Carolyn: That we’re trapped together in the 3rd Dimension.

Jenn: 1. Other people 2. Other people’s problems 3. Probably something I did.

IFC: A lot of people I know have watched this show and realized, “Dear god, that’s me.” or “Dear god, that’s true.” Why do people have their blinders on?

Aurora: Because most people when you’re in the middle of a situation, you don’t have the perspective to step back and see yourself because you’re caught up in the moment. That’s the job of comedians is to step back and have a self-awareness about these things, not only saying “You’re doing this,” but also, “You’re not the only one doing this.” It’s a delicate balance of making people feel uncomfortable and comforting them at the same time.

via GIPHY

IFC: Unlike a lot of popular sketch comedy, your sketches often focus more on group dynamics vs iconic individual characters. Why do you think that is and why is it important?

Meredith: We consider the show to be more based around human dynamics, not so much characters. If anything we’re more attracted to the energy created by people interacting.

Jenn: So much of life is spent trying to work it out with other people, whether it’s at work, at home, trying to commute to work, or even on Facebook it’s pretty hard to escape the group.

IFC: Are there any comedians out there that you feel are just nailing it?

Aurora: I love Key and Peele. I know that their show is done and I’m in denial about it, but they are amazing because there were many times that I would imagine that Keegan Michael Key was in the scene while writing. If I could picture him saying it, I knew it would work. I also kind of have a crush on Jordan Peele and his performance in Big Mouth. Maya Rudolph also just makes everything amazing. Her puberty demon on Big Mouth is flawless. She did an ad for 7th generation tampons that my son, my husband and myself were singing around the house for weeks. If I could even get anything close to her career, I would be happy. I’m also back in love with Rick and Morty. I don’t know if I have a crush on Justin Roiland, I just really love Rick (maybe even more than Morty). I don’t have a crush on Jerry, the dad, but I have a crush on Chris Parnell because he’s so good at being Jerry.

Jenn: I LOVE ISSA RAE!

via GIPHY

IFC: If you could go back in time and cast yourselves in any sitcom, which would it be and how would it change?

Carolyn: I’d go back in time and cast us in The Partridge Family.  We’d make an excellent family band. We’d have a laugh, break into song and wear ruffled blouses with velvet jackets.  And of course travel to all our gigs on a Mondrian bus. I feel really confident about this choice.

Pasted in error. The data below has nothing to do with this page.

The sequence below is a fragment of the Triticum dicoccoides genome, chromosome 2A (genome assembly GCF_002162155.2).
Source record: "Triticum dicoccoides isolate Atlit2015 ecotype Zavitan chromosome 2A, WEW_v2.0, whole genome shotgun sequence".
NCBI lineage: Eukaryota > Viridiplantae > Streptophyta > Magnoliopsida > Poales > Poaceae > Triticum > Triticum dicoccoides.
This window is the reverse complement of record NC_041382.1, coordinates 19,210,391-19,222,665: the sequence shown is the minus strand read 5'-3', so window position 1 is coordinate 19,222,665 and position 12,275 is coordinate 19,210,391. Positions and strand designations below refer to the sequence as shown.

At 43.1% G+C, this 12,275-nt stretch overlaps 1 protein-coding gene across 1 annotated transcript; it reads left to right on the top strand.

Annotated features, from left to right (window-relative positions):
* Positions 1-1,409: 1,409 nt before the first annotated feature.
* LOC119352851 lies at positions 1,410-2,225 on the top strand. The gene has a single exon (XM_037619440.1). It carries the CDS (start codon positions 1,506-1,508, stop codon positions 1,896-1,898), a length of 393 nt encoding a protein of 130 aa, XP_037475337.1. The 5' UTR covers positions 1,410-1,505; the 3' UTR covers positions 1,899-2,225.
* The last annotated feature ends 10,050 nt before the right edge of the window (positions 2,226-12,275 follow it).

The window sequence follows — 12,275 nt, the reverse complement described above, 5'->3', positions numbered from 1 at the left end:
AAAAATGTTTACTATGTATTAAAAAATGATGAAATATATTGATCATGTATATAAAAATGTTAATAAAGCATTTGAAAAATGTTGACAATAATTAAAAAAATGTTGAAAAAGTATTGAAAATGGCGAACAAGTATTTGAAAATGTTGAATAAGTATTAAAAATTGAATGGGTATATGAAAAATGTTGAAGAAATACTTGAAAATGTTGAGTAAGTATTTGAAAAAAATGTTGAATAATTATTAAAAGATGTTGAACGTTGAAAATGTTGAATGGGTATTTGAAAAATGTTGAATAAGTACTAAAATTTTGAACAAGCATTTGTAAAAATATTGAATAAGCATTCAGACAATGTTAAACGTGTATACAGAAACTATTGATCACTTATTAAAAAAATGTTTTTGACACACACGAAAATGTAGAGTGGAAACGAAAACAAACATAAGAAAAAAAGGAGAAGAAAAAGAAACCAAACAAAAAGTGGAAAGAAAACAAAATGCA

Meredith: Electric Mayhem from The Muppet Show. It wouldn’t change, they were simply perfect, except… maybe a few more vaginas in the band.

Binge the entire first and second seasons of Baroness von Sketch Show now on IFC.com and the IFC app.

Watch More
IFC_NYTVF_EColi-High_blog

G.I. Jeez

Stomach Bugs and Prom Dates

E.Coli High is in your gut and on IFC's Comedy Crib.

Posted by on

Brothers-in-law Kevin Barker and Ben Miller have just made the mother of all Comedy Crib series, in the sense that their Comedy Crib series is a big deal and features a hot mom. Animated, funny, and full of horrible bacteria, the series juxtaposes timeless teen dilemmas and gut-busting GI infections to create a bite-sized narrative that’s both sketchy and captivating. The two sat down, possibly in the same house, to answer some questions for us about the series. Let’s dig in….

E.coli-class-

IFC: How would you describe E.Coli High to a fancy network executive you just met in an elevator?

BEN: Hi ummm uhh hi ok well its like umm (gets really nervous and blows it)…

KB: It’s like the Super Bowl meets the Oscars.

IFC: How would you describe E.Coli High to a drunk friend of a friend you met in a bar?

BEN: Oh wow, she’s really cute isn’t she? I’d definitely blow that too.

KB: It’s a cartoon that is happening inside your stomach RIGHT NOW, that’s why you feel like you need to throw up.

IFC: What was the genesis of E.Coli High?

KB: I had the idea for years, and when Ben (my brother-in-law, who is a special needs teacher in Philly) began drawing hilarious comics, I recruited him to design characters, animate the series, and do some writing. I’m glad I did, because Ben rules!

BEN: Kevin told me about it in a park and I was like yeah that’s a pretty good idea, but I was just being nice. I thought it was dumb at the time.

ecoli-computer

IFC: What makes going to proms and dating moms such timeless and oddly-relatable subject matter?

BEN: Since the dawn of time everyone has had at least one friend with a hot mom. It is physically impossible to not at least make a comment about that hot mom.

KB: Who among us hasn’t dated their friend’s mom and levitated tables at a prom?

IFC: Why do you think the world is ready for this series?

BEN: There’s a lot of content now. I don’t think anyone will even notice, but it’d be cool if they did.

KB: A show about talking food poisoning bacteria is basically the same as just watching the news these days TBH.

Watch E.Coli High below and discover more NYTVF selections from years past on IFC’s Comedy Crib.

Watch More